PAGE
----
The Atlanta Falcons joined the free agency festivities with a pair of signings on the offensive line. Let’s break them down.
Under the tutelage of head coach Dan Quinn and general manager Thomas Dimitroff, the Atlanta Falcons were never a team that was enamored with winning free agency or being one of the more talked about teams during free agency. The acquisitions of players such as Mohamed Sanu and Alex Mack were very solid and paid dividends in terms of the team’s success since 2016. During this offseason, in the midst of a fairly shallow salary cap, the Falcons chose to fix an obvious need on the offensive line by signing two veteran blockers that will alter the Falcons approach on offense. Time to break down the soon-to-be newly signed Falcons, James Carpenter and Jamon Brown.
The former Seattle Seahawk and New York Jet was a first round pick of the Seahawks in the 2011 NFL Draft at 25th overall. At the time, Carpenter was definitely a surprise selection by Seattle after Carpenter spent his time at the University of Alabama. Four seasons in Seattle and four more with the Jets from 2015-2018 did not quite produce expectations being met from a former first-rounder, but it did establish an interior offensive lineman that is physical and packs a punch at 6’5 and roughly 320 pounds.
During his career, Carpenter saw time at both right and left guard as well as right tackle. This past season, Carpenter saw only 624 snaps due to being placed on injured reserve in late November because of a shoulder injury. While physical and bearing solid NFL size that suggests run blocking acumen, Carpenter earned a 71.9 grade in pass blocking, according to Pro Football Focus.
As a matter of fact, Carpenter has fared much better in the pass blocking aspect over the course of his career. Of note, Carpenter only committed three penalties this past season and 39 total over his entire career.
Carpenter’s best fit is at the left guard spot due to his size and blocking prowess but lack of favorable footwork. At this stage of his career, further development is not likely to happen although he is in a completely different scheme. Where he showed an inability to adjust is his ineffectiveness to react properly to stunts and delayed blitzes.
Thhey are not common mistakes that he will encounter fairly often. Questions still need to be answered as far as Carpenter applying that physicality of his to elevate the Falcons run game, something Dan Quinn indicated was a priority.
Focusing on the offensive line on this day, the more interesting signing for the Falcons was the acquisition of Brown. The veteran is only 25 years of age, which presents a possible long term avenue for the Falcons. Brown has plenty of girth as a 340-pounder but he also has enough athleticism to interest a coaching staff.
A 3rd round selection out of Louisville in 2015, Brown has spent his career with the Rams and the Giants. Brown was spread across the offensive line but spent the majority of his time at right guard. His best two seasons of his career came in 2016 and 2017 with the Rams under head coach Sean McVay.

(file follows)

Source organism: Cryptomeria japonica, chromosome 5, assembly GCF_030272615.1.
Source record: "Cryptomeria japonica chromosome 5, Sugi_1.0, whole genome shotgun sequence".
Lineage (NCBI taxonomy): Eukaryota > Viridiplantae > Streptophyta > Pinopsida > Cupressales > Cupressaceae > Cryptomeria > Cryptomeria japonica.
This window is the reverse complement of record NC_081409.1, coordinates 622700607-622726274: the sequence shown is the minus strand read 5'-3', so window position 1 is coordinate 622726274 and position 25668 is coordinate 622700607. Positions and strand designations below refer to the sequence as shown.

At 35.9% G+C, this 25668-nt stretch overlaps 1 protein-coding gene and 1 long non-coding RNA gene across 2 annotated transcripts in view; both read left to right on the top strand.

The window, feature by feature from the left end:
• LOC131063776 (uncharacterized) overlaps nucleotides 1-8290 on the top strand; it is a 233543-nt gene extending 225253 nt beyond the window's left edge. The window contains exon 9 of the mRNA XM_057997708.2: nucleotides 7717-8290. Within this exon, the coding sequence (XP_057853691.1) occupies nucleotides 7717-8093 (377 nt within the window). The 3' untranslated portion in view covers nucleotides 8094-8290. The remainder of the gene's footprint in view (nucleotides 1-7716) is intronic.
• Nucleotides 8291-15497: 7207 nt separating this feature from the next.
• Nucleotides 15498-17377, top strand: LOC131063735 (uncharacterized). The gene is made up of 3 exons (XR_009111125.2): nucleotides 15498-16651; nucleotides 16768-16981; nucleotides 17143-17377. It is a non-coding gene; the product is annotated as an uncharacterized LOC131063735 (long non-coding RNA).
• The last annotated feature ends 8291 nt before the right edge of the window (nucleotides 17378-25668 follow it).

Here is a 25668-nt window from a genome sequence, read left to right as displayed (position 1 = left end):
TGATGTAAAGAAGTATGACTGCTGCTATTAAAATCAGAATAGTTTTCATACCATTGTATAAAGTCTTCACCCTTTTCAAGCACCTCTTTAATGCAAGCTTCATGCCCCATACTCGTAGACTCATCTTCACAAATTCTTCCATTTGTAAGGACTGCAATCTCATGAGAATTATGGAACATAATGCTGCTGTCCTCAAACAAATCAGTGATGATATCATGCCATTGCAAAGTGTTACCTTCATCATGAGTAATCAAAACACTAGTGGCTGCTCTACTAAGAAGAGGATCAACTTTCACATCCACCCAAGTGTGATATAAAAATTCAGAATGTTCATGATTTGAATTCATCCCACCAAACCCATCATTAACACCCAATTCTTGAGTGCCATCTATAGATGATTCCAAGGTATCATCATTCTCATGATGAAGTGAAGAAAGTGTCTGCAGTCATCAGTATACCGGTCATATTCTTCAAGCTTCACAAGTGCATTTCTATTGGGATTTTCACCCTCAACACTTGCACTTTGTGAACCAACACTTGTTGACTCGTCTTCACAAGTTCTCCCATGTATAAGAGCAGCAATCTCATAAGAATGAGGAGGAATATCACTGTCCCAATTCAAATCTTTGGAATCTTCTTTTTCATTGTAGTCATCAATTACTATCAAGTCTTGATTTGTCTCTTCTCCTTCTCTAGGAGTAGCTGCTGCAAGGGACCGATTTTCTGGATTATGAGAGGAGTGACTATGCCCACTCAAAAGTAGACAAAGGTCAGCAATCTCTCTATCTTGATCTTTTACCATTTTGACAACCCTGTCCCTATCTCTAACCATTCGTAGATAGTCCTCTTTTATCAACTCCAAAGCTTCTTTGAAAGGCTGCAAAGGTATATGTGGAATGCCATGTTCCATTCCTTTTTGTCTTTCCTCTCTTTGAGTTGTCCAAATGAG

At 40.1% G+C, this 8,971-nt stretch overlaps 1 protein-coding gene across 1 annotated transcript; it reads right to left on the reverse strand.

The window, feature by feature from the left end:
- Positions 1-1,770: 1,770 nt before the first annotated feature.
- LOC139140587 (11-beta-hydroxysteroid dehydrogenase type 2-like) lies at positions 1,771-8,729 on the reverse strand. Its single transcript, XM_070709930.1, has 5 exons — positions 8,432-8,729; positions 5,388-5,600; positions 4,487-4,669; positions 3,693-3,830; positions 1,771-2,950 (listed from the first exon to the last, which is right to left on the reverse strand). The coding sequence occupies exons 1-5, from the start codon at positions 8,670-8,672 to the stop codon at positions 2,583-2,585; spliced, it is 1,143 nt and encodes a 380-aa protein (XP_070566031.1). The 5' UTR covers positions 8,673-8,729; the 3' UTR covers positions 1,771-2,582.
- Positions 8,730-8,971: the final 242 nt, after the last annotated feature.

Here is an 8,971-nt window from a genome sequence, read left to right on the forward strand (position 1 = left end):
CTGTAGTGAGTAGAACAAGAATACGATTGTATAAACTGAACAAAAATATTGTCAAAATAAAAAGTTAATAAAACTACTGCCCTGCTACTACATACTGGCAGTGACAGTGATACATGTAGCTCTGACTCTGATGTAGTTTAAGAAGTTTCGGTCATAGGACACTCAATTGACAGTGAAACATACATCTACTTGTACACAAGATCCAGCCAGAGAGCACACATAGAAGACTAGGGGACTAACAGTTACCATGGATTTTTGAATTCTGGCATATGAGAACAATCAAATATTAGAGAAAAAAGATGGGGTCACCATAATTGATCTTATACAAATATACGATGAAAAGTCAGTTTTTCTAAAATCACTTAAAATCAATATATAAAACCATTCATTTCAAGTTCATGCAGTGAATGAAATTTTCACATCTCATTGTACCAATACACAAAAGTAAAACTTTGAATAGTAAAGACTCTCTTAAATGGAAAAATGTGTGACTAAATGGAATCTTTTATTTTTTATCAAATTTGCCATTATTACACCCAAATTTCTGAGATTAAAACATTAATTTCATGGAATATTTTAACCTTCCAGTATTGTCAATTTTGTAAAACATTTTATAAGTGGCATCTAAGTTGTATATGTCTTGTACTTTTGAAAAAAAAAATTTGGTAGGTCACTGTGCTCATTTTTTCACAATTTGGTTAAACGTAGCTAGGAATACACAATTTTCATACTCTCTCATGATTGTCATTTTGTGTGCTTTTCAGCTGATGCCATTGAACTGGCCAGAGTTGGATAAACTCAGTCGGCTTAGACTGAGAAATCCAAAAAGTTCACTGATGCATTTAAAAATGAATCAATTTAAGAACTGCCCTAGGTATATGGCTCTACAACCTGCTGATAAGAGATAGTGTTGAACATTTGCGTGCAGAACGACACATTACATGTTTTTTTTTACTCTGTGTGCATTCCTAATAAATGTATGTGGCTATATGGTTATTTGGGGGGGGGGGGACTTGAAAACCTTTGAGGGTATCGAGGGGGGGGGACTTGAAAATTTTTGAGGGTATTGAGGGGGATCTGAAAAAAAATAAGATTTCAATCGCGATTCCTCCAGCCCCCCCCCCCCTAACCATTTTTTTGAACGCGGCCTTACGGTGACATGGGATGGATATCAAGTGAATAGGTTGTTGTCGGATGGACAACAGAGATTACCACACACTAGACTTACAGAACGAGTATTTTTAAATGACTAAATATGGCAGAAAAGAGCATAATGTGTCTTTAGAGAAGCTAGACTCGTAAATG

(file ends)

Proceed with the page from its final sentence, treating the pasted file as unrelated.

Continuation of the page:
Brown was a former defensive tackle during his collegiate career so you could fairly say that he is still developing a feel for the position. For three of his four seasons in the NFL, Brown graded better as a run blocker than in pass protection and this past season, Brown was a positive on a Giants offensive line that had several moments of inconsistency. Many assume that Brown will likely be just an above average piece for his career despite him having raw tools.
Brown was relied on heavily on the right side last season for the Giants and they saw an improvement in points per game and rushing yards per game once he was inserted into the starting lineup. Brown’s physicality is easy to spot on film and his skill set showcases a blocker that is a true asset in the run game.
The factor in the signings of both Carpenter and Brown is the contractual deal that is given to both. In the case of Carpenter, the veteran is being given a four-year deal and $21 million while Brown receives a three-year contract worth $18.75 million with $12.75 million guaranteed. That means at the very least that the team is looking to have both as starters for the present and the future.
There probably is not any considerable upside with either one, but what is being added to the Falcons offensive line is a dose of physicality and grittiness on a unit that was without it for the past few seasons. Quinn did state during the offseason that he envisioned a more nastier team that is able to punch opponents in the mouth, figuratively of course.
The expectation for both is that winning out a camp battle and starting at left and right guard would be best case scenario. Their presence mitigates an outside zone blocking aspect in the run game but still expect the Falcons to establish the run game a little more than normal, hopefully for the better. It also indicates that the team felt more comfortable with veterans to help protect quarterback Matt Ryan than rely on rookies.
Could they still draft a prospect with long-term potential? Yes, but i’m not certain an early round prospect is needed. For those who wanted to see the Falcons get a little bigger and tougher on the offensive line, the call was answered with these new Falcons.